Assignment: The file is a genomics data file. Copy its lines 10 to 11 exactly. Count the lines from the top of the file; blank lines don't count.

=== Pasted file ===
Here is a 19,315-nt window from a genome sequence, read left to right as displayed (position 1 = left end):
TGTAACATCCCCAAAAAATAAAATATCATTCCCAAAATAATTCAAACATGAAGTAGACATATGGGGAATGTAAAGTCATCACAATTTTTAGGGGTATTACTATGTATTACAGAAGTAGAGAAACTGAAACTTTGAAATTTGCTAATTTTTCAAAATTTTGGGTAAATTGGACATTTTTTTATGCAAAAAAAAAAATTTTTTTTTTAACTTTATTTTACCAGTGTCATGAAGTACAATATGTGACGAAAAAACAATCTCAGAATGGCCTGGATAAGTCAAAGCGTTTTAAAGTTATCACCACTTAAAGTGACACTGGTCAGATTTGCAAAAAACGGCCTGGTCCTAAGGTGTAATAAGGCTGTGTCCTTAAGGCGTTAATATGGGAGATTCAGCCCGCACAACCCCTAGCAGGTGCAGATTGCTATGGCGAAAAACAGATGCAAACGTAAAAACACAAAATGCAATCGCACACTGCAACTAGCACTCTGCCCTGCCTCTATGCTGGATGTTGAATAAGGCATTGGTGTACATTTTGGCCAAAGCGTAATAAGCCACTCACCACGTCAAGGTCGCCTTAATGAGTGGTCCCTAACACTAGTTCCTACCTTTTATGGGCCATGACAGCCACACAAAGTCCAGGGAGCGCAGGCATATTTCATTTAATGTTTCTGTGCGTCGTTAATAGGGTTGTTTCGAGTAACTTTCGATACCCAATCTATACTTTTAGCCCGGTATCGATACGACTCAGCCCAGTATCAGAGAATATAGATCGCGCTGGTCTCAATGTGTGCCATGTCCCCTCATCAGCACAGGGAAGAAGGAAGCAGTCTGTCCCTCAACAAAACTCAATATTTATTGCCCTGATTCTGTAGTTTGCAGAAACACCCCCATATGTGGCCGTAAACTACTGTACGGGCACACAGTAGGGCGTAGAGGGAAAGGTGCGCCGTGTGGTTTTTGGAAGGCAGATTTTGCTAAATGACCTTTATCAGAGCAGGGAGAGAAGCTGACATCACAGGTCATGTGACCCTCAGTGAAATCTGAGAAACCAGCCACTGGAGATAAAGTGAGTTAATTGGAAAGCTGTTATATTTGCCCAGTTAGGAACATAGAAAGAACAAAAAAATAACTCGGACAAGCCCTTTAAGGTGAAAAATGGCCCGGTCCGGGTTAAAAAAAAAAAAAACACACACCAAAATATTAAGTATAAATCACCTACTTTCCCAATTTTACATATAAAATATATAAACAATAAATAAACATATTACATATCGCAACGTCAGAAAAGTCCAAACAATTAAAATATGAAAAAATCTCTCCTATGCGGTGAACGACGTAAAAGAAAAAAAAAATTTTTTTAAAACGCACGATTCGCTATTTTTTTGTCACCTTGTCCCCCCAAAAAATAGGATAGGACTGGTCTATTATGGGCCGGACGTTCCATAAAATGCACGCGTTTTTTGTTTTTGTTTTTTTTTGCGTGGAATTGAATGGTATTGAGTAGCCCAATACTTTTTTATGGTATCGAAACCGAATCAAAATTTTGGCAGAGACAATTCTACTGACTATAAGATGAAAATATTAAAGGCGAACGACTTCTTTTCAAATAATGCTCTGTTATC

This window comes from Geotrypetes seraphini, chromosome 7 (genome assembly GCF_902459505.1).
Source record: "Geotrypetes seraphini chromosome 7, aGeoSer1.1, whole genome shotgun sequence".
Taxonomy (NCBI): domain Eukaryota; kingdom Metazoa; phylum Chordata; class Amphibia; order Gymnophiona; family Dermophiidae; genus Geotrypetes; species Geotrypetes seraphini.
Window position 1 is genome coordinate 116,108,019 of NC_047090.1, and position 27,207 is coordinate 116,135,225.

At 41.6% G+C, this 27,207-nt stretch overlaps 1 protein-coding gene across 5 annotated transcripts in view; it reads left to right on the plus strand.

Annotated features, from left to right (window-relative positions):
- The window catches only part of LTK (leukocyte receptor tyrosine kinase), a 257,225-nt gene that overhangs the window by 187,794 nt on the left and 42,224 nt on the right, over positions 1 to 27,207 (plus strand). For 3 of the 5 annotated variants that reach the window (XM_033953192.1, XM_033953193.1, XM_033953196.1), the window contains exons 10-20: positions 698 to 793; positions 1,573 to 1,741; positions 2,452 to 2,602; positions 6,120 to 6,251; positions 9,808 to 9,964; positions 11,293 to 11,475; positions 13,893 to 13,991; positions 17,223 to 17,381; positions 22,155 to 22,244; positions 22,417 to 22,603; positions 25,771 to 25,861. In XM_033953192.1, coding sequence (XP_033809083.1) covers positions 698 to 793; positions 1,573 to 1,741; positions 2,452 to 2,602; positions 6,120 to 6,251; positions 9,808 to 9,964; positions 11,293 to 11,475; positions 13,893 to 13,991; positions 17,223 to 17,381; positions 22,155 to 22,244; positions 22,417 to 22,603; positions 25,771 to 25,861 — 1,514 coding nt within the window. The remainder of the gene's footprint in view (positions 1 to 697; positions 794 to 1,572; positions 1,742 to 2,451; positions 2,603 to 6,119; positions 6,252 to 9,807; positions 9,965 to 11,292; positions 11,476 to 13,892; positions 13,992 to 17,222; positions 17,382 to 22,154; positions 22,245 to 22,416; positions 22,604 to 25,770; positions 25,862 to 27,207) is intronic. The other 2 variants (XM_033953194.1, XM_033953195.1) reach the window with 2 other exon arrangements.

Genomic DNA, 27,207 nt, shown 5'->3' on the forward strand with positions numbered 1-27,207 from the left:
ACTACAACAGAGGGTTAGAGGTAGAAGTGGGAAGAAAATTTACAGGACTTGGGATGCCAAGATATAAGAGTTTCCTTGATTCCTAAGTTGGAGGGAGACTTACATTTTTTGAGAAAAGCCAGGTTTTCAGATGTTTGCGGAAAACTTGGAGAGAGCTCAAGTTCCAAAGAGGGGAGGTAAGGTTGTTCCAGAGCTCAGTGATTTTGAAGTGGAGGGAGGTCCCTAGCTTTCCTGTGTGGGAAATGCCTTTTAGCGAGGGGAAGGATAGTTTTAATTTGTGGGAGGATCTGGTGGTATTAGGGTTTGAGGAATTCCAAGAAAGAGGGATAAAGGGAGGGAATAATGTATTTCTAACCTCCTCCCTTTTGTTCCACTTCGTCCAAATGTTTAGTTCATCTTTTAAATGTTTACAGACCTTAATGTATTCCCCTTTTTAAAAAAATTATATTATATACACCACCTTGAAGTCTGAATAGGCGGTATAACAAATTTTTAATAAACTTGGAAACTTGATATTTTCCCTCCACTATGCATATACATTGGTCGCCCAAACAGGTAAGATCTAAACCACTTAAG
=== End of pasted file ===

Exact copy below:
Genomic DNA, 27,207 nt, shown 5'->3' on the forward strand with positions numbered 1-27,207 from the left:
ACTACAACAGAGGGTTAGAGGTAGAAGTGGGAAGAAAATTTACAGGACTTGGGATGCCAAGATATAAGAGTTTCCTTGATTCCTAAGTTGGAGGGAGACTTACATTTTTTGAGAAAAGCCAGGTTTTCAGATGTTTGCGGAAAACTTGGAGAGAGCTCAAGTTCCAAAGAGGGGAGGTAAGGTTGTTCCAGAGCTCAGTGATTTTGAAGTGGAGGGAGGTCCCTAGCTTTCCTGTGTGGGAAATGCCTTTTAGCGAGGGGAAGGATAGTTTTAATTTGTGGGAGGATCTGGTGGTATTAGGGTTTGAGGAATTCCAAGAAAGAGGGATAAAGGGAGGGAATAATGTATTTCTAACCTCCTCCCTTTTGTTCCACTTCGTCCAAATGTTTAGTTCATCTTTTAAATGTTTACAGACCTTAATGTATTCCCCTTTTTAAAAAAATTATATTATATACACCACCTTGAAGTCTGAATAGGCGGTATAACAAATTTTTAATAAACTTGGAAACTTGATATTTTCCCTCCACTATGCATATACATTGGTCGCCCAAACAGGTAAGATCTAAACCACTTAAG